Negotiators for Gov. Chris Gregoire and 25 public-sector labor unions have agreed to increase the workers' share of health care premiums by more than 25 percent in 2012 and 2013.
Under a contract deal reached late Thursday, the employees' share of premiums would go to 15 percent in 2012 – up from the 12 percent of recent years. But elements of the deal could require legislative approval, and unions won't vote to ratify the contract element until negotiations are done on compensation and other pieces of the state-worker contracts for 2011-13.
That might not happen until January or later.
"This is a big step. It allows the governor to put it in her budget and allows it to go forward to the Legislature," Washington Federation of State Employees spokesman Tim Welch said Friday, adding that the federation would go "arm in arm" with the governor in pushing lawmakers for approval of law changes the federation believes are needed to allow use of health-care reserves.
Gregoire is expected to roll out her two-year budget plan after Dec. 13 to close an estimated $5.7 billion budget gap. A key part of the health-care agreement is use of about $37 million in reserves from two Public Employees Benefits Board accounts, which limits impact on the state’s general fund.
The agreement also hits employees' paychecks. But it will be at a lower rate than the 26-percent worker share of premiums that Gregoire had proposed earlier this year. So Welch called it a bittersweet agreement for the 40,000 workers represented by his union.
The agreement applies to 25 unions, and the state's cash contribution will cover 85 percent of premiums – even if inflation drives up costs, according to Glenn Kuper, spokesman for the governor’s Office of Financial Management.
This means the state would continue contributing $850 per month, on average, for each employee for health, life, dental, and disability-related insurance benefits.
But Kuper said that state contribution could go up if inflation is higher than expected.
Gregoire had proposed the higher worker share of premiums, but Kuper said new estimates of health costs were lower than previously assumed. That's because a spike in employee utilization of health care seen in 2009 has leveled off.
"It means it's less expensive. Because it's being used less, it costs us less to provide the coverage. That is a big chunk of how we were able to bring (down) the amount employees would have to pay," Kuper said.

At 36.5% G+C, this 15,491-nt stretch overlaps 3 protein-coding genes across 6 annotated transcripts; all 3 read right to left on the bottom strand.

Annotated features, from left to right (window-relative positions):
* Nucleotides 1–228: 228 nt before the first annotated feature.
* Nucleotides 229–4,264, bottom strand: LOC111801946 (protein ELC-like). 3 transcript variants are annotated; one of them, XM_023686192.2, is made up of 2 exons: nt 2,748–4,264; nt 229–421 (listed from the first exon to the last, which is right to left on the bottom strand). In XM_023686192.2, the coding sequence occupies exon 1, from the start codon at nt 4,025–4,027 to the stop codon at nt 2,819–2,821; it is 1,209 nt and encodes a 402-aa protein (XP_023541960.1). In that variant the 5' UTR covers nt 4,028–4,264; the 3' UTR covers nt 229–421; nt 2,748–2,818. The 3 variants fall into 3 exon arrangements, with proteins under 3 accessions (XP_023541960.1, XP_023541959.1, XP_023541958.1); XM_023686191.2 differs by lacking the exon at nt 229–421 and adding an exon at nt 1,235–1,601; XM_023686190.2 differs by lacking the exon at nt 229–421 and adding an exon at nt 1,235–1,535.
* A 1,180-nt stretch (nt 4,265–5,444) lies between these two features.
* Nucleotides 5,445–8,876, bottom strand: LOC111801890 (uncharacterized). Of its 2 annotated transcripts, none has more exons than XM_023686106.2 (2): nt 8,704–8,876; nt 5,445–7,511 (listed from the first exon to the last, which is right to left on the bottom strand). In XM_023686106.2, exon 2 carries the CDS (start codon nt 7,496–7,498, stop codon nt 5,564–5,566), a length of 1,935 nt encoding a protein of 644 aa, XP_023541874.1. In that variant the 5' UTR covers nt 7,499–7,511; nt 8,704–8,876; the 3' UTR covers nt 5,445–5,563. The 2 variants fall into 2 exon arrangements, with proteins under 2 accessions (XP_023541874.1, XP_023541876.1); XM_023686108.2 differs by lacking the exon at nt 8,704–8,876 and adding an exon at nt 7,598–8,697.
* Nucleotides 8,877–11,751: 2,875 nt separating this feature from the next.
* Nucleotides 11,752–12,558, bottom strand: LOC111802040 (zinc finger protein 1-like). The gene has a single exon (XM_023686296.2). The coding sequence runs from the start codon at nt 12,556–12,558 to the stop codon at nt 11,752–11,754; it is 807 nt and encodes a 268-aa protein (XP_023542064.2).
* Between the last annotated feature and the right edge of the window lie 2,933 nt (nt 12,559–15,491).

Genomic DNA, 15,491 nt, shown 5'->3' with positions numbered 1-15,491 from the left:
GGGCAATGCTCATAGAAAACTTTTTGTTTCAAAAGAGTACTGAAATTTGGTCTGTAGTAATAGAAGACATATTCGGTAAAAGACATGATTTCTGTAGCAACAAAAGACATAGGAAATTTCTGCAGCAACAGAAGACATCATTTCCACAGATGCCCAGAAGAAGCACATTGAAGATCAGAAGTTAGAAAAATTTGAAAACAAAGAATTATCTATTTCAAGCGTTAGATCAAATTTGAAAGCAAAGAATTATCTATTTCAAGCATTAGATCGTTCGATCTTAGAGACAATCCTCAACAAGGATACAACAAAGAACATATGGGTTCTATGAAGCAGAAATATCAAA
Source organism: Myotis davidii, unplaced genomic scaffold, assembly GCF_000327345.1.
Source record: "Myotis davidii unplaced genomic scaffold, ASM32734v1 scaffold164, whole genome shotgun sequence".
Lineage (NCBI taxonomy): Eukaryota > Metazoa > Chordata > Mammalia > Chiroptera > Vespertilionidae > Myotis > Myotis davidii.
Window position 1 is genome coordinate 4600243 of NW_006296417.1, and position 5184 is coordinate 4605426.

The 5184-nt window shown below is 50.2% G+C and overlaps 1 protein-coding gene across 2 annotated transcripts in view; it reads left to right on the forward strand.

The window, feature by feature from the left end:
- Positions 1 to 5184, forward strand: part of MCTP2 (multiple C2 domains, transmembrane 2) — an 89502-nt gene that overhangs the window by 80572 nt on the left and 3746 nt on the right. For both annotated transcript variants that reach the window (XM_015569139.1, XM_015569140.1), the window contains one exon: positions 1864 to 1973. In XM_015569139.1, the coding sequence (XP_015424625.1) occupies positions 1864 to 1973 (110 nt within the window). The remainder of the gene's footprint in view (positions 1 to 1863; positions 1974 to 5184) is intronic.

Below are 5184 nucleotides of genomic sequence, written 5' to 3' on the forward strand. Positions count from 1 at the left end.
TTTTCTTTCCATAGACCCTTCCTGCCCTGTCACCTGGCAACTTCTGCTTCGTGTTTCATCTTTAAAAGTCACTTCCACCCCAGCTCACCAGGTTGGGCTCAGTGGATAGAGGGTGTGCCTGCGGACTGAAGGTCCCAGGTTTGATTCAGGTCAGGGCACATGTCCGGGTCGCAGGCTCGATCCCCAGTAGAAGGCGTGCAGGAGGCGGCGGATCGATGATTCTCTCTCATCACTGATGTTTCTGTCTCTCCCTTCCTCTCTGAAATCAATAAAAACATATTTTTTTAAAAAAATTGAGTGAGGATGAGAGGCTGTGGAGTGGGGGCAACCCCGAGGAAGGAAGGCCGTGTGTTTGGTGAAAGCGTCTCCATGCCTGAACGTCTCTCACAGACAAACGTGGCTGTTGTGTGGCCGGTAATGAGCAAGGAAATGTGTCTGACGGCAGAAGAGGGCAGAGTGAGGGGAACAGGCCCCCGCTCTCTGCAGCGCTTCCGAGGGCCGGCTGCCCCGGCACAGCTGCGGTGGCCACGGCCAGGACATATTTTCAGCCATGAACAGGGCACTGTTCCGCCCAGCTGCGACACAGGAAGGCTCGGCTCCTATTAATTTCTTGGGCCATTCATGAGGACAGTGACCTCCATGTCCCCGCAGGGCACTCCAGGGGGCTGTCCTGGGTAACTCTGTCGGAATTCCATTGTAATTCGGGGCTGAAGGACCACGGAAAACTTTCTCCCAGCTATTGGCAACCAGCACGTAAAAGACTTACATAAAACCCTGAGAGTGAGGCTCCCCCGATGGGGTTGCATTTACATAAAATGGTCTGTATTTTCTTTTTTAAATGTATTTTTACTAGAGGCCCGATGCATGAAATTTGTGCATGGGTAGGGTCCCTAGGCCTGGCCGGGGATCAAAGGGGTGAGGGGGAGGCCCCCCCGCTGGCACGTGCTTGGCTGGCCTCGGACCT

Even so, the health-care benefits package is expected to cost taxpayers about $2.4 billion over the contract life – roughly what the state is paying in the 2009-11 biennium for the employee health benefits through the state Public Employees Benefits Board system, Kuper said. PEBB serves about 335,000 employees, dependents and retirees and more than half use the state-run Uniform Medical Plan.
Welch said it is too early to say what the new 85/15 split will mean in terms of monthly premiums for workers. But the state Health Care Authority estimated earlier this year that UMP members are already paying $86.50 a month, on average, for insurance and another $840 per year for out-of-pocket medical and pharmacy costs in 2010.
Under existing contracts, worker health premiums go up next year by as much as 46 percent for the full-family UMP option, which goes from about $123 a month to $175 in January. Other plans and options have different changes, and some plan costs are not going up.
Welch said full-family coverage under UMP would have shot up to $425 per month or $5,100 a year for workers under Gregoire's first 26-percent proposal.
But workers facing increases are absorbing the costs at a time many also are losing almost 5 percent of their pay due to monthly furloughs. And Gregoire's negotiators are hoping to start talks next week on payroll reductions that could be equivalent to 2.5 percent of pay starting in January – part of reopening contracts for 2009-11.
Welch said the federation expects the governor to see payroll concessions for both contract periods – through June 2011 and through June 2013.
A longer version of this story is in the works for Saturday's print edition, including comparisons to other states and the private sector.